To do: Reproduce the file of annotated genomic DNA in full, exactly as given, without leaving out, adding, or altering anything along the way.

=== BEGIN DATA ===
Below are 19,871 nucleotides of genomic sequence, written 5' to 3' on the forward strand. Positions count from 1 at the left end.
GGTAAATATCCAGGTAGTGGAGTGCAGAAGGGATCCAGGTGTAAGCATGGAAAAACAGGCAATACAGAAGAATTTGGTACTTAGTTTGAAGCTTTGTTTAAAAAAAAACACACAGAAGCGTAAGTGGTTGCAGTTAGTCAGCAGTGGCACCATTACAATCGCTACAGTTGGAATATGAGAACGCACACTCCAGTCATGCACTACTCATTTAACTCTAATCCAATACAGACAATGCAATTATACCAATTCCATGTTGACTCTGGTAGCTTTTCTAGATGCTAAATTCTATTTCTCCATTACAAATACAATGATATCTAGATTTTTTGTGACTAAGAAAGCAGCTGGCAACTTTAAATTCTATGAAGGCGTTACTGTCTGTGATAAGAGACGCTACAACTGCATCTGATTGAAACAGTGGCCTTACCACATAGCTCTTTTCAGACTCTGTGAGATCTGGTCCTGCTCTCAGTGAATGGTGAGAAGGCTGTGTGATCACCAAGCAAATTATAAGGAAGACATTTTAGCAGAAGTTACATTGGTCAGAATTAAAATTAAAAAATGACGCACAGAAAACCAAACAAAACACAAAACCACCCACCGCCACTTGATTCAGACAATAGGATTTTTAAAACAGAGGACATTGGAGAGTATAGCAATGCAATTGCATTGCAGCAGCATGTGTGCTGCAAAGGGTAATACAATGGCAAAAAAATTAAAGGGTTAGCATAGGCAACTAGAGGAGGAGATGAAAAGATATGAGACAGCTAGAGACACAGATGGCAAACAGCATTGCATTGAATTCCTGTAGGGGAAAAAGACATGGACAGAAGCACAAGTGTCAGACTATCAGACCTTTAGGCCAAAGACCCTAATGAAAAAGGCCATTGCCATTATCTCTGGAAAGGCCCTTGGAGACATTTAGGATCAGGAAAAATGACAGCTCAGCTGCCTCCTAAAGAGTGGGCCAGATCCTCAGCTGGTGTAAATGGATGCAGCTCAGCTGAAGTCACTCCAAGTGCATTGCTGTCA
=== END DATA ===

Below are 19,871 nucleotides of genomic sequence, written 5' to 3' on the forward strand. Positions count from 1 at the left end.
GGTAAATATCCAGGTAGTGGAGTGCAGAAGGGATCCAGGTGTAAGCATGGAAAAACAGGCAATACAGAAGAATTTGGTACTTAGTTTGAAGCTTTGTTTAAAAAAAAACACACAGAAGCGTAAGTGGTTGCAGTTAGTCAGCAGTGGCACCATTACAATCGCTACAGTTGGAATATGAGAACGCACACTCCAGTCATGCACTACTCATTTAACTCTAATCCAATACAGACAATGCAATTATACCAATTCCATGTTGACTCTGGTAGCTTTTCTAGATGCTAAATTCTATTTCTCCATTACAAATACAATGATATCTAGATTTTTTGTGACTAAGAAAGCAGCTGGCAACTTTAAATTCTATGAAGGCGTTACTGTCTGTGATAAGAGACGCTACAACTGCATCTGATTGAAACAGTGGCCTTACCACATAGCTCTTTTCAGACTCTGTGAGATCTGGTCCTGCTCTCAGTGAATGGTGAGAAGGCTGTGTGATCACCAAGCAAATTATAAGGAAGACATTTTAGCAGAAGTTACATTGGTCAGAATTAAAATTAAAAAATGACGCACAGAAAACCAAACAAAACACAAAACCACCCACCGCCACTTGATTCAGACAATAGGATTTTTAAAACAGAGGACATTGGAGAGTATAGCAATGCAATTGCATTGCAGCAGCATGTGTGCTGCAAAGGGTAATACAATGGCAAAAAAATTAAAGGGTTAGCATAGGCAACTAGAGGAGGAGATGAAAAGATATGAGACAGCTAGAGACACAGATGGCAAACAGCATTGCATTGAATTCCTGTAGGGGAAAAAGACATGGACAGAAGCACAAGTGTCAGACTATCAGACCTTTAGGCCAAAGACCCTAATGAAAAAGGCCATTGCCATTATCTCTGGAAAGGCCCTTGGAGACATTTAGGATCAGGAAAAATGACAGCTCAGCTGCCTCCTAAAGAGTGGGCCAGATCCTCAGCTGGTGTAAATGGATGCAGCTCAGCTGAAGTCACTCCAAGTGCATTGCTGTCA